Dr. Macrene Alexiades reveals how plant-based skin care may replace cosmetic procedures for good.
Everyone in the beauty industry knows that if you want to achieve impossibly glowy, youthful skin, you go to Dr. Macrene Alexiades. The dermatologist, who is known as Dr. Macrene to her patients, has three degrees from Harvard (flex) and has been practicing on the Upper East Side of Manhattan for twenty years. In other words, she knows great skin. But beyond that, she’s also dedicated to using natural, plant-based ingredients without compromising results in the process. Maybe that’s why every major model on IMG and DNA’s rosters visits her when they need a fresh-faced glow, fast.
This month, she’s adding two new products to her recently reformulated product line, Macrene Actives (formerly known as 37 Actives): a tinted moisturizer and a concealer, both chock-full of the active ingredients that promise to brighten and hydrate your complexion as well as smooth fine lines over time. It’s all a part of her plan to eliminate cosmetic procedures for good, meaning no one will need to invest in hyaluronic acid fillers or face-freezing neurotoxins, because your skin is already in tip-top shape thanks to natural, plant-based topicals used consistently. Sound too good to be true? Dr. Macrene assures us that it’s possible, and it might even happen within the next decade. More on her approach to skin-care products that actually work, the rise of dermatologist-fronted beauty brands, and how skin aging might be a thing of the past, below.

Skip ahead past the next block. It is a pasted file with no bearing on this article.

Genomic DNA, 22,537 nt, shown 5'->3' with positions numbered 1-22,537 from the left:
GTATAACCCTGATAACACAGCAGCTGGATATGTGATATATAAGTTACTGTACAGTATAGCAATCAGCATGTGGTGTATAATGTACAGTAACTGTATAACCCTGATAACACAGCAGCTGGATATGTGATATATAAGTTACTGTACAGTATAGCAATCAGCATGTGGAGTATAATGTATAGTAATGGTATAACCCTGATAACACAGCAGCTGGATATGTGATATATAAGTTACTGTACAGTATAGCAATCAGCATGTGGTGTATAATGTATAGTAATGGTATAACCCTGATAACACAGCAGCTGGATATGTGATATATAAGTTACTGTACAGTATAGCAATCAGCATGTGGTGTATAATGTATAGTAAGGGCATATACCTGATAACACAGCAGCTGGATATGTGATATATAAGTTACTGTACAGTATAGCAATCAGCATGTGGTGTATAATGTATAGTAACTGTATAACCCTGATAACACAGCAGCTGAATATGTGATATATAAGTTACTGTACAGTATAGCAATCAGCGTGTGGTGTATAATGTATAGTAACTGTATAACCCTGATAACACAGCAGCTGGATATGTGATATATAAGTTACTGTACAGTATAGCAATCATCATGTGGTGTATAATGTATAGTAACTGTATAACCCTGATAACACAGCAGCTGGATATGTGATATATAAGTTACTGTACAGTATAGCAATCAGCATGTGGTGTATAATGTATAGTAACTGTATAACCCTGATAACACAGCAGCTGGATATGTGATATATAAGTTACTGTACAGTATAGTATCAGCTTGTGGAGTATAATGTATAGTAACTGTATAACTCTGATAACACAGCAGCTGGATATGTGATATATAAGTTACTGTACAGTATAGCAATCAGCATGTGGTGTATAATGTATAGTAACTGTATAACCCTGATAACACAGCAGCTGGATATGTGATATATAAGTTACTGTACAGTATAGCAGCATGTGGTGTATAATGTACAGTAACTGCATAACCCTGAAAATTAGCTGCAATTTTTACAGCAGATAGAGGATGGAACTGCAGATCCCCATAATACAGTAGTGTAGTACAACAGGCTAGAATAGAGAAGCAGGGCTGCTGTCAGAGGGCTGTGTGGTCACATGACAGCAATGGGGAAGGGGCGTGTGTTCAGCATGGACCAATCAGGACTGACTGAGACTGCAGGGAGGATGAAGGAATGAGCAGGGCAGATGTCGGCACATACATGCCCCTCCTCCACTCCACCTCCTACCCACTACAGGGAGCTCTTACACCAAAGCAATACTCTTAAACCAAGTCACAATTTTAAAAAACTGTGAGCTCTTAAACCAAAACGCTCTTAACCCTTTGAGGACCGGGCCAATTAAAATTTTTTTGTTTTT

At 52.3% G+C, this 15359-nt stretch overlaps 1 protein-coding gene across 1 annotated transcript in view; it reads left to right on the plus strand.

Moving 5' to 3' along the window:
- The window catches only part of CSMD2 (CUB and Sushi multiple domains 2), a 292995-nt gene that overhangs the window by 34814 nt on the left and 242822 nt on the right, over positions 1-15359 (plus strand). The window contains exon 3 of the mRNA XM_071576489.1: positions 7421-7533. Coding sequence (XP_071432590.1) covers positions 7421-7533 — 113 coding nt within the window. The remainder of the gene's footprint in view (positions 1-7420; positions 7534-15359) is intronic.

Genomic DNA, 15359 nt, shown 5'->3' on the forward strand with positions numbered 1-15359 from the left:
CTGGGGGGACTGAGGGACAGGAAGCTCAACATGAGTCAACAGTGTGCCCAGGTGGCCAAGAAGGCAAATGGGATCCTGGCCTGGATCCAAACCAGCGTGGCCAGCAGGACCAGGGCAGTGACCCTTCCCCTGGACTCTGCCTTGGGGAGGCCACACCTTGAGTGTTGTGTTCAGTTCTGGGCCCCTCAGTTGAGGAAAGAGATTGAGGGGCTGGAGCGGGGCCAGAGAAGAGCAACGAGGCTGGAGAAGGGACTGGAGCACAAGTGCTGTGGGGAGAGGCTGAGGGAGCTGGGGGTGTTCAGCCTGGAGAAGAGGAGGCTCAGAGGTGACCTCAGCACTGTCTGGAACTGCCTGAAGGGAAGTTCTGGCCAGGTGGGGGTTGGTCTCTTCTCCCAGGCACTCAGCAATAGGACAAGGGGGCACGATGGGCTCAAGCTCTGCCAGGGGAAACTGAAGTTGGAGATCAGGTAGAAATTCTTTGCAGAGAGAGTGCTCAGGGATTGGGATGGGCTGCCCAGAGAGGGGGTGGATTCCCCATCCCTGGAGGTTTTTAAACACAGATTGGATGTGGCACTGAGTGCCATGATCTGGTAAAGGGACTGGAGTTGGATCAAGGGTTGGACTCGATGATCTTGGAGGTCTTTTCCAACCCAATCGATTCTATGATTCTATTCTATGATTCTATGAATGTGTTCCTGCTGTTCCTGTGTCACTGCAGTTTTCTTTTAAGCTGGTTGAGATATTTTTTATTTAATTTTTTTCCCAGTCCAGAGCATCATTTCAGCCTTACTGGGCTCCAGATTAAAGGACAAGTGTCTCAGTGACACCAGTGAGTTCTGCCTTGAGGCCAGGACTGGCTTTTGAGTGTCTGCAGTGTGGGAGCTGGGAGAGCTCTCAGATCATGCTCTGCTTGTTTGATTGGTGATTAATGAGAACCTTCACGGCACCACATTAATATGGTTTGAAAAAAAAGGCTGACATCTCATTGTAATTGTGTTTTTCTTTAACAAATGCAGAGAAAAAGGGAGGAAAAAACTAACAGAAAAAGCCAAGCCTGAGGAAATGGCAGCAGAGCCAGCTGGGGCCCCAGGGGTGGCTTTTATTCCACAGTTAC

What inspired you to create the first iteration of your skin-care line?
“It was about ten years ago that [certain] ingredients started to come onto the scene. There were a few product lines that had key ingredients like antioxidants or DNA repair, specific product subsets, because prior to that we just had retinol, essentially. For my practice, I sourced five different products that I felt made an impact that were safe, effective, and delivered that natural beauty, but all of them were preserved in parabens at that time. So there were two reasons for me [to create the line]. Number one was to get all of the actives in one pot so you didn’t have to spend thousands of dollars and waste time. [Two] was to eliminate the toxicity, because I knew I could put all of them together and not use preservatives. The overarching goal, however, is to use active ingredients to make procedures obsolete. Actives deliver ingredients to the skin that prevent aging, restore damage, et cetera. I acted because what was out there wasn’t coordinated properly and was introducing toxicity to patients. People asked me and pushed me to do it.
“So you have antioxidants, DNA repair, peptides, which, again, is changing the molecular mechanism and increasing collagen levels to the way they were in your twenties, even though you [might] now be in your forties. This holistic approach of me figuring out ways of getting the hyaluronic acid into the skin far surpassed any clinical skin care that any derms were putting out back then.”